Search The Line of Best Fit
Search The Line of Best Fit

Paramore dance away the stress of modern living on This Is Why

"This Is Why"

Release date: 10 February 2023
Paramore this is why art
10 February 2023, 00:00 Written by Steven Loftin

Paramore are sick of your shit.

Well, more tellingly, they’re sick of the 21st century’s shit. With the comeback single “This Is Why”, Hayley Williams’ agoraphobic declaration of “this is why I don’t leave the house” perfectly tees up the ensuing picking-apart of modern life, and just why it’s all a bit rubbish.

Essentially bottling up the anxieties and performative actions of the ‘20s and funnelling them through relatable and pointed examples (ditching out on plans under the guise of existential dread on “Running Out Of Time”, anyone?) it’s rooted in the stability of the band. The bittersweet irony comes in the uncovered foibles they, particularly Williams’, lust after once the silence hits, most pointedly on “C’est Comme Ça” – “I hate to admit that getting better is boring”. It’s a pertinent observation that, if you’ve ever had the same realisation, feels like a soak in a warm bath – comforting and a space you never want to leave.

Since their soaring pop-punk/emo days, Paramore’s evolution into mature, indie boppers has felt seamless. From the charged and explosive sounds of 2007’s Riot!, to 2013’s self-titled’s effervescent indie, through to 2017’s After Laughter's self-effacing fizzing pop, each piece has fit together like an ever-expanding jigsaw, branching out to bring a true picture of Paramore, who, in 2023, are a vastly different yet wonderfully confident band that have overcome forced-change, stressors, and strife to great capitalisation – even as the world retraces the steps they set out over a decade ago. A lot can happen in six years it would seem.

Yet, the frantic energy of “The News” replicating our anxiety-ridden world reminds us of those roots that run so deep. “Figure 8” retains some of this bite after looping cries of “I don’t know how to stop”. Meanwhile, “C’est Comme Ça”’s post-punk listicle delivery (“In a single year I’ve aged 100 / my entire life one chiropractic appointment,”) into ludicrously catchy, repetitive titular calls fits squarely into the landscape that’s burgeoned since After Laughter but holds the Paramore sheen high.

“You First” resides in the nature that, yeah, maybe we aren’t all perfect, but fuck it, you’re worse so your downfall should come first. A brilliantly honest reflection of self (“I never said I wasn’t petty”) which exists throughout Paramore’s catalogue, yet in a society that rewards virtue-signalling with likes and retweets it's a refreshing take that faces these moral infractions head on.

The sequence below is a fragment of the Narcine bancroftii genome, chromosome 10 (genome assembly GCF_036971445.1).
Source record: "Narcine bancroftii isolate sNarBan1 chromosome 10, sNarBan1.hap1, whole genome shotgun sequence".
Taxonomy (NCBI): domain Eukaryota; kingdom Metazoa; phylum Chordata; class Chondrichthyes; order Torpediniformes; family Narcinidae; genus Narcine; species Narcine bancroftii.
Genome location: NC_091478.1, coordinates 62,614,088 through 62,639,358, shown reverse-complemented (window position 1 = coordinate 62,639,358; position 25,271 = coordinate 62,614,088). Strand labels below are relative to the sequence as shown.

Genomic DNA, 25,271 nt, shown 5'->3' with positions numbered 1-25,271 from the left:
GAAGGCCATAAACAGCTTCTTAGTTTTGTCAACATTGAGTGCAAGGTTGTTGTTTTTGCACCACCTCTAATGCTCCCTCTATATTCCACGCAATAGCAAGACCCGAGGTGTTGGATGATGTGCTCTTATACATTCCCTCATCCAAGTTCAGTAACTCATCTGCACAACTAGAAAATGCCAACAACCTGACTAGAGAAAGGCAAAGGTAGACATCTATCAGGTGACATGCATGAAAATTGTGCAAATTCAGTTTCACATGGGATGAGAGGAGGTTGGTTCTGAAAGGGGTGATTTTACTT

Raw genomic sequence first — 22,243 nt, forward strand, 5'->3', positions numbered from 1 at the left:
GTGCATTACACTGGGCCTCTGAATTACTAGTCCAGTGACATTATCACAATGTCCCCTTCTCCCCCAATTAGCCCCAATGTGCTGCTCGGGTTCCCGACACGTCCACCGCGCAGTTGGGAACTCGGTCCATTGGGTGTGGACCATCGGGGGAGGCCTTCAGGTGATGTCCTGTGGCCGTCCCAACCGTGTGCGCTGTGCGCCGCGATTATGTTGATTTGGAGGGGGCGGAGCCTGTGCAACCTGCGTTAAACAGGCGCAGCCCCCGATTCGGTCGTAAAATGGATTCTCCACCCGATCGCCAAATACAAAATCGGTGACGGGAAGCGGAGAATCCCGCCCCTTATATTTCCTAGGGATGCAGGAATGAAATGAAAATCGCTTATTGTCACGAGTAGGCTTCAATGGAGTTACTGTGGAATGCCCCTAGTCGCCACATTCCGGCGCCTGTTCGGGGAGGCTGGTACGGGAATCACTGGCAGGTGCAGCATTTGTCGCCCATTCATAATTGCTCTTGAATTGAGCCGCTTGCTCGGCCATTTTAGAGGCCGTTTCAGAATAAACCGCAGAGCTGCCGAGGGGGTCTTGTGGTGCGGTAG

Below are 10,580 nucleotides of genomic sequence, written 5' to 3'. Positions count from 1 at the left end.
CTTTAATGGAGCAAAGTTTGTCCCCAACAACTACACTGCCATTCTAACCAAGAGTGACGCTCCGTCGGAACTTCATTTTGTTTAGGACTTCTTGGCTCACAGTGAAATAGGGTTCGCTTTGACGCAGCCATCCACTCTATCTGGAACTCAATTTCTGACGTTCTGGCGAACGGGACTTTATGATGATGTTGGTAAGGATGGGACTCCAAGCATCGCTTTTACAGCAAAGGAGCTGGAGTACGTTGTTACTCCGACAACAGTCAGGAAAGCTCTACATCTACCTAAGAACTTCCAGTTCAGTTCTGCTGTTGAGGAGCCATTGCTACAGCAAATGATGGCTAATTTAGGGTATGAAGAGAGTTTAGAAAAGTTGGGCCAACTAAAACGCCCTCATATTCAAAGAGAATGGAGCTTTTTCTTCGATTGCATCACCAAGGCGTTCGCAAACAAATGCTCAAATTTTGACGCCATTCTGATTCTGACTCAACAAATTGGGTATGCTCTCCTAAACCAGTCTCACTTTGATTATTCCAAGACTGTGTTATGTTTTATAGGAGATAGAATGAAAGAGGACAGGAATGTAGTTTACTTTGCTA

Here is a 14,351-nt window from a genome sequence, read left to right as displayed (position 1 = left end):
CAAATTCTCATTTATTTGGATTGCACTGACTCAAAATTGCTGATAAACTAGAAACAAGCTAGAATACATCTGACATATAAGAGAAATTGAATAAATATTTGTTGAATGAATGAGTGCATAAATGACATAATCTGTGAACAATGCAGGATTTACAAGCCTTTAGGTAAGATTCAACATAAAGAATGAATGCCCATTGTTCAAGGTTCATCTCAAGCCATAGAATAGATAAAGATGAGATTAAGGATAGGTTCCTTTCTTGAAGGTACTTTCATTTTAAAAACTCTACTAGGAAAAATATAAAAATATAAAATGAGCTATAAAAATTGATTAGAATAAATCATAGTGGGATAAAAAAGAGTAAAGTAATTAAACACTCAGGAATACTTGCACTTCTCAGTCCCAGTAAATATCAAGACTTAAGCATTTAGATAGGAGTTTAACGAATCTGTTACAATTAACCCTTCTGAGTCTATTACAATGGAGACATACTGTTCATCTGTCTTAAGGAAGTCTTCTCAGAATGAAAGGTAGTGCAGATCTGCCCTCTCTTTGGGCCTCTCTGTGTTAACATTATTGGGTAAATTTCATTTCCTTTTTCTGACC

It is an overall cohesive and grand statement of an album which opens with familiar sounds, and explores jutting, pointed off-shoots, before crescendoing with “Thick Skull”’s cataclysmic pop, all the while holding a relative level of self-involvement and privilege. The duality of an outward voyeurism of the world's strife (watching war-torn countries online and donating) while romanticising inward battles is the general blueprint of This Is Why. It pertains to the inner turmoil that 21st-century living brings, without admonishment, and with full hands-in-the-air fun, whilst finding the whole thing a bit irksome. Acknowledging her pettiness multiple times throughout, Williams is also on top form with a dagger-sharp lyricism that often paints a picture worth a thousand-and-one words (“It’s like a horror film / I’m both the killer / and the final girl”).

Like all good jangling indie bops, beneath the fluctuations of chipper notes swims a dark underbelly, and This Is Why relishes in this fact. It’s a freeing exercise in being able to dance away the stress and even embrace the romantic side of life throughout it all (“Liar”), which, in a world, hell-bent on eating itself is certainly needed. And more importantly, this is why we need Paramore more than ever.

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